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Responding to Disease and Disinvestment: Promoting Equity in Time of Crisis

March 12, 2020

by Crispin Delgado, Public Policy Consultant, Northern California Grantmakers

COVID-19 is a global pandemic with very local implications. We are constantly reminded that COVID-19 is quickly spreading and communities must act quickly to contain it. Containment efforts purposely disrupt the ways in which people live, work, learn, and play.  

Social distancing by schools, businesses, and communities means canceling classes and events—including fundraisers vital to the local nonprofits providing needed services. Images from around the world show workers in hazmat suits bravely battling this invisible virus, but I was recently struck by an image of two Latina women pushing their respective cleaning carts in what appeared to be a hotel. There was no protective suit for them, they carried chemicals, low-grade masks and disposable gloves. I wondered, “Do they have enough protection to safeguard their own health, as they sterilize the environment to protect us?”

Studying public health, I learned that we are only as safe as the most vulnerable person in our communities. Viruses don’t care how rich or poor you are, or about the color of your skin: but our response to this crisis should take all of those things into consideration. The many interventions sparked by the COVID-19 outbreak, while essential and welcome, prioritize disease containment and the stabilization of a volatile economy over ensuring solutions that are rooted in equity and lift up those who most need it.

Our response to crises should ensure that everyone in our communities, including those who are sacrificing their own health to protect ours, are provided the necessary resources to avoid devastation in their own lives.

San Francisco, has unveiled a fund offering grants to small businesses impacted by social distancing. This step is critical for low-income workers, particularly those in the service and hospitality sectors who cannot afford to take unpaid time off or who rely on tips to make ends meet.

My uncle, who has worked most of his life at a hotel near Union Square, is one such case. His bartending job earns him a living wage, but when tourists stay away, he too is sent home. He recently received a check for three hours of his time, despite having spent nearly the same amount of time getting to and from work and paying tolls to cross two bridges.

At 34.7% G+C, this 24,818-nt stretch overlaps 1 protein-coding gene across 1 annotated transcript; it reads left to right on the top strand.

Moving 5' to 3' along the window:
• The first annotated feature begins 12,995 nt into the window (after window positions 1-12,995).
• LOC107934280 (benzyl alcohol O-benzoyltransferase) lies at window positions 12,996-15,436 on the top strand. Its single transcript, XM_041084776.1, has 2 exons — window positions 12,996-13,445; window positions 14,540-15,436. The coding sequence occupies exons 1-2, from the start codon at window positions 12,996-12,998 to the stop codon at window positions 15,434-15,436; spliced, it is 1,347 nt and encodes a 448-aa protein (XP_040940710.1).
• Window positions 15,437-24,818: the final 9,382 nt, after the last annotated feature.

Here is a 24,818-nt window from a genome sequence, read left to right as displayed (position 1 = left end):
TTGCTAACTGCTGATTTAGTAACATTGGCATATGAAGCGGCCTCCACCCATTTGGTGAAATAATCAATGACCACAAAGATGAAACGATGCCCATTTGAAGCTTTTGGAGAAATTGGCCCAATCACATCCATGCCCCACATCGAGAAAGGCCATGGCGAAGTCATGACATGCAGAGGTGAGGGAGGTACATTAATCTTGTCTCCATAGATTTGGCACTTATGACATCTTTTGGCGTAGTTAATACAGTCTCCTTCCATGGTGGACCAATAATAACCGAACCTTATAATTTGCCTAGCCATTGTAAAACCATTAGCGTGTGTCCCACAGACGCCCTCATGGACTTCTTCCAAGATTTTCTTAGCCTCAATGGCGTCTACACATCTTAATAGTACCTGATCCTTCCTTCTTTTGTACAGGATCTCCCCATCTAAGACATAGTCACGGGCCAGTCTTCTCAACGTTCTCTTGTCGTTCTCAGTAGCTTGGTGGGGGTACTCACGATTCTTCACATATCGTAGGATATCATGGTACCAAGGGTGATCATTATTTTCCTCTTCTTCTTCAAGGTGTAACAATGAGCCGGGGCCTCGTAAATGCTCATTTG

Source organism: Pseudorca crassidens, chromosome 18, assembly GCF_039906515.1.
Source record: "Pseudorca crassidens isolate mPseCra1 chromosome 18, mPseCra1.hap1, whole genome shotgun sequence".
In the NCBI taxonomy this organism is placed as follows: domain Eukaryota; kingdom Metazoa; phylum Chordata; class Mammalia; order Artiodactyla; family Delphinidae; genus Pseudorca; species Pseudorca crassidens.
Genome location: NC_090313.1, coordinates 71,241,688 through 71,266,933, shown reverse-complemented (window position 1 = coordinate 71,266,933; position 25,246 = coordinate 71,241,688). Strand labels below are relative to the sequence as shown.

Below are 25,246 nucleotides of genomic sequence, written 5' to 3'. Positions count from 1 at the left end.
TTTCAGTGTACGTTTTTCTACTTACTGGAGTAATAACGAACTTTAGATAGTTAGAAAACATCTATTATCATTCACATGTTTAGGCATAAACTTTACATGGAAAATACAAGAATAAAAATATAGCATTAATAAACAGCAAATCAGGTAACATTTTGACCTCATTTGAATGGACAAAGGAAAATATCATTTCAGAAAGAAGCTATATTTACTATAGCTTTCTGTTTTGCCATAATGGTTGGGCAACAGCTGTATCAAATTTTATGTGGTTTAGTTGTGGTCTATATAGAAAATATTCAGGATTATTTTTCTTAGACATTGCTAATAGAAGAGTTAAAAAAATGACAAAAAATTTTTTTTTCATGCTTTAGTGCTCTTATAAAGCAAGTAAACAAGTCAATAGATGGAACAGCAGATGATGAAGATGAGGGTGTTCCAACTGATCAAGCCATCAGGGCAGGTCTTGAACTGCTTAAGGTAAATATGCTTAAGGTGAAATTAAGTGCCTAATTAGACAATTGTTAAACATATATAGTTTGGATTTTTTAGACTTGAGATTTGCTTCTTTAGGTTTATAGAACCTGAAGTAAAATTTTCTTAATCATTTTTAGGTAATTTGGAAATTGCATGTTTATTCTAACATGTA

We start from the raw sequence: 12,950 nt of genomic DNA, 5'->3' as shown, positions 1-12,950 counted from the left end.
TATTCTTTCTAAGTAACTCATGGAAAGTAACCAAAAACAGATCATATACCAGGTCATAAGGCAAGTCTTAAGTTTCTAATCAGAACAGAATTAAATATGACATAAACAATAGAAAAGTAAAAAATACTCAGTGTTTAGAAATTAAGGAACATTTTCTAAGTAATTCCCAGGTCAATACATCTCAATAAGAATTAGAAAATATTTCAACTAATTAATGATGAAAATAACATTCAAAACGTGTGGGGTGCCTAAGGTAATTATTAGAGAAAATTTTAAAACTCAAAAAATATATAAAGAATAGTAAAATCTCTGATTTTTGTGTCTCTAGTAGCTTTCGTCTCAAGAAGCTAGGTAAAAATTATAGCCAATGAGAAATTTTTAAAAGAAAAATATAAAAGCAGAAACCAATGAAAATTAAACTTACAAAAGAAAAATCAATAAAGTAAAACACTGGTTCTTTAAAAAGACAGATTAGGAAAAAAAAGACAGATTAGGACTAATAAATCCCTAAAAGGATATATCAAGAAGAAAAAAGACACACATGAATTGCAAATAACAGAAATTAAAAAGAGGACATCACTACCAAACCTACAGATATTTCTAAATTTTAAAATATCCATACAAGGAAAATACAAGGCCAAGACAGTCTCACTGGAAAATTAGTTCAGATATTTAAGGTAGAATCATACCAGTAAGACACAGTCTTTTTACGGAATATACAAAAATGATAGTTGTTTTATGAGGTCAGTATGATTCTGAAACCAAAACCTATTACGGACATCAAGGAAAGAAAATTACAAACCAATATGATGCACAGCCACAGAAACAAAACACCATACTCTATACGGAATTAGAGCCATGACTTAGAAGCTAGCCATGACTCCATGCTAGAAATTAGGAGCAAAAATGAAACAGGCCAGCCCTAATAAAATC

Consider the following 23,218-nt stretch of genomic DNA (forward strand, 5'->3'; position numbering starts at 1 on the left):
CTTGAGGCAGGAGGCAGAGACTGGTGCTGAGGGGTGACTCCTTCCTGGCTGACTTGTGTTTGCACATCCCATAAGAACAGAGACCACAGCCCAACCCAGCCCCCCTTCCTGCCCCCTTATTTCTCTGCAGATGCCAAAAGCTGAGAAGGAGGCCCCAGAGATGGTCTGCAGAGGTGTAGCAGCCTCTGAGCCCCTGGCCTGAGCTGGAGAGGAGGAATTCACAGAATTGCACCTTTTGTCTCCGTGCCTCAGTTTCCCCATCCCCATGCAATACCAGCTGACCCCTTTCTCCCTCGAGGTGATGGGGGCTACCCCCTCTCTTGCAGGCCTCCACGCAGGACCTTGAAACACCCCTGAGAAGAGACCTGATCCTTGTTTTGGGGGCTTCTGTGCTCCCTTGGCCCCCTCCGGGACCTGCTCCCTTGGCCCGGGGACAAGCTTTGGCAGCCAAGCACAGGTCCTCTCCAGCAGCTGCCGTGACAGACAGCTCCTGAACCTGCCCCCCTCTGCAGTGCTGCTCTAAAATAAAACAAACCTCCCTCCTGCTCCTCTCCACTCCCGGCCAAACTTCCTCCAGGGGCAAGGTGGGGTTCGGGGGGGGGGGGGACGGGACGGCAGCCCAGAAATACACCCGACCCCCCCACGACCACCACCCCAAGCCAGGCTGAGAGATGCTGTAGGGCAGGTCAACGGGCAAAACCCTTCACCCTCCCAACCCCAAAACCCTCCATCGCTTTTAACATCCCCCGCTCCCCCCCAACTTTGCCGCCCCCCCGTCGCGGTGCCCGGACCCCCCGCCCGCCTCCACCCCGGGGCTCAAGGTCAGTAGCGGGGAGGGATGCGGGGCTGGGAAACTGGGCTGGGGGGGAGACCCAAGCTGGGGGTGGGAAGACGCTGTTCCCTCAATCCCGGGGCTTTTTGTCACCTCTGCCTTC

Times of crises amplify structural shortcomings. A robust healthcare infrastructure and meaningful social protections are fundamental to containing a pandemic of this proportion. Those of us in the philanthropic sector, must consider how we more broadly ensure the health and wellbeing of everyone in our communities, both in times of crisis and beyond.

There is much we can do to help bridge the inequities that this crisis magnifies.

  • Influence the narrative. We must center the voices of communities who are contending with the disparate effects of this pandemic. We must be at the table elevating their voices not just in time of crisis, but for the long run. We must support the resiliency of the communities that have historically suffered from disinvestment and were systematically discouraged from speaking up.
  • Be nimble with your grantmaking. On a recent statewide funder webinar, leaders shared that foundations should consider core support and flexible reporting for those organizations serving our communities most in need. Those organizations on the front lines have trusting relationships, and can serve as a protective factor in ensuring people have the essential resources to get through this difficult time.
  • Act today, act tomorrow. While time is of the essence in containing the spread of COVID-19, we must also adapt our longer-term strategies to address the underlying structural inequities that put people with the fewest resources in harm’s way. Once we have reached containment and stability, we should lend our voice and resources to ensuring everyone in our communities has access to healthcare and an ability to be resilient after a crisis. 
  • Listen. Serving in a safety net health system for several years, I learned very early on that community members are the best experts on what they need. We should listen and lift up what they have to say, even if it is behind a low-grade face mask.

My heart goes out to communities negatively impacted by this crisis, including those families dealing with sickness or death. Also, to workers like my uncle, who are feeling the burden of past policy failures.

I am grateful to our elected officials, industry leaders, and philanthropic changemakers who are expanding the conversation of disaster response to include equity. These are the steps we must take to mitigate any unintended consequences from our response to this and future crises.

I am also proud to be part of Philanthropy California, a partnership of Northern California Grantmakers, Southern California Grantmakers, and San Diego Grantmakers, which is setting the bar for states across the nation on what can be accomplished when we work together to protect our most vulnerable in a time of great need.

Crispin Delgado, is a consultant for NCG's policy work. He has over 15 years' experience in health policy and philanthropy. Crispin lives in the East Bay where he is supported by his loving Latino family who still live nearby.